For exclusive access to all our stories, including sequences, teacher tips, video classes, and more, join Outside+ today.
There is something uniquely calming about using chants or mantras in meditation. In fact, science has shown that mantra meditation can help silence the racing thoughts in your mind and calm your nervous system. It can also reduce distractions, increase attention span, and improve your mood and mental state. And it’s also quite simple to practice.
Here, we break down the steps for how to practice a mantra meditation. To get the best results, you should practice this form of meditation daily from around 5 to 20 minutes, or even longer if you wish or need. We recommend staying in Steps 1 and 2 for one to two minutes each; in Step 3 for three to five minutes; and in Step 4 for five to 15 minutes.
Not sure how to find a mantra? Check out our list of 13 Sanskrit and Gurmukhi mantras to memorize
A step-by-step guide to mantra meditation
Select a favorite word, phrase, prayer, or fragment of a poem for meditation. Ideally, a mantra is composed of only a few words or syllables, so you can repeat it easily, without getting lost in a long phrase. Choose something uplifting that inspires you and engages your heart. Avoid words that stir up thoughts or disturb your mind.
Sit comfortably in a chair or on the floor, supporting your posture with a blanket or a cushion. Find a position both aligned with the natural curves of the spine and relaxed, so you can remain fairly still. Close your eyes and take a few slow, deep breaths or do some breathing practices for several minutes, then relax your breath completely.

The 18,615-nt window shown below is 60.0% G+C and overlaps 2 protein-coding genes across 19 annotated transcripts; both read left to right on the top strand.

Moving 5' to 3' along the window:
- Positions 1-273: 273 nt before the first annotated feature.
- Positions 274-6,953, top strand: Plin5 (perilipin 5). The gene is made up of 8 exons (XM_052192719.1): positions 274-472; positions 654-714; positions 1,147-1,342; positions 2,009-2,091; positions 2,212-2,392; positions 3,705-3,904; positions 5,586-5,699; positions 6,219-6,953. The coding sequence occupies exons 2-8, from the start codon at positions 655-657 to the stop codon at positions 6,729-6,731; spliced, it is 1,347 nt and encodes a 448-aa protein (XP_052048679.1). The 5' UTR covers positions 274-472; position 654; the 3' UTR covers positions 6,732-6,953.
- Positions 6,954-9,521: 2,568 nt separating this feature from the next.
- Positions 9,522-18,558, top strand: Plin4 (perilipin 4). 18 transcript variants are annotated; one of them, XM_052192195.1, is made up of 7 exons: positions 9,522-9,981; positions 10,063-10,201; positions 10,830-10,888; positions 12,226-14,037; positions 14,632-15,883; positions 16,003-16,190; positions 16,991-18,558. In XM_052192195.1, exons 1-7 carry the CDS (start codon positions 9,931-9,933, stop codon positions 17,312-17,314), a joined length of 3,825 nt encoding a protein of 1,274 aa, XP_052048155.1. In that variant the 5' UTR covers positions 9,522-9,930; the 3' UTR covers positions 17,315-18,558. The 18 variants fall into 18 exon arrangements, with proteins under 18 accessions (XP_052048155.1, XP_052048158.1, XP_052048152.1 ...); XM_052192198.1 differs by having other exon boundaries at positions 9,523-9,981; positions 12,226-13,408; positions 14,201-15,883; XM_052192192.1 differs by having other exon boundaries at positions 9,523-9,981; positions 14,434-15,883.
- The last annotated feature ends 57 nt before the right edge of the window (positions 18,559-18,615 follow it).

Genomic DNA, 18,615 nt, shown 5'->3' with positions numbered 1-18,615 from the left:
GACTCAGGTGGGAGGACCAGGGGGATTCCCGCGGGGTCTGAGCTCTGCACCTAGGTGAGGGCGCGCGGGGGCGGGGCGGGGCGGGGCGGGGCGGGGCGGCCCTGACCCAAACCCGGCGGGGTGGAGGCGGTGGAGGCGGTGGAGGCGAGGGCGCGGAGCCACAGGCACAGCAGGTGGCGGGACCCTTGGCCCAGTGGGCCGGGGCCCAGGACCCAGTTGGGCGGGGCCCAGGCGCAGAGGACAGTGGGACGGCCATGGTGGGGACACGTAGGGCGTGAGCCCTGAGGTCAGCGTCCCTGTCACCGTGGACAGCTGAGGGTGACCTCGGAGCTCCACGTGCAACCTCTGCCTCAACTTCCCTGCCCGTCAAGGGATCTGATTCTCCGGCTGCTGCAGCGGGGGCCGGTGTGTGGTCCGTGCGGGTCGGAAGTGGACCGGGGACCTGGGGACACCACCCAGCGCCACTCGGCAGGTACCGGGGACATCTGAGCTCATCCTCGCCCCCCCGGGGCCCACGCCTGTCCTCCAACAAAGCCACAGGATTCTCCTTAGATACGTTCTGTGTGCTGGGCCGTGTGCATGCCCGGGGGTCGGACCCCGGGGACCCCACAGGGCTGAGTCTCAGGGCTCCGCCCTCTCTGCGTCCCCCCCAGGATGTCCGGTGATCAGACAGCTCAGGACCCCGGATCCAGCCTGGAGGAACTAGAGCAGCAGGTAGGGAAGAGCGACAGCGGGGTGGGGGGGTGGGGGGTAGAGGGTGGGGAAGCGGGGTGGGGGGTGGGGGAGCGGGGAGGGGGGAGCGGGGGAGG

Repeat your mantra slowly and steadily, concentrating on its sound as fully as you can. Repeat it in unison with the natural rhythm of your breath. Either split it so you repeat half the mantra when you inhale and the other half when you exhale, or repeat it on both the inhalation and the exhalation.
After about 10 recitations, repeat the mantra silently by moving only your lips (this helps you keep a steady pace). Then, after another 10 repetitions, recite it internally without moving your lips.
As thoughts arise, simply return to the mantra, knowing this is a natural part of the process. Gently bring your attention back again and again, experiencing the internal sound as fully as possible.
Continue for the period of time you set aside for meditation. Come out of the meditation by taking a few deep breaths and then sitting quietly to see what you feel. You may feel calm and centered. Or you may be flooded with old thoughts and feelings from your subconscious, which might be uncomfortable.
Regardless of your immediate reaction, take comfort in knowing that regular practice has immense benefits: It enables you to experience the present moment more fully and to make conscious choices instead of falling into habitual reactions.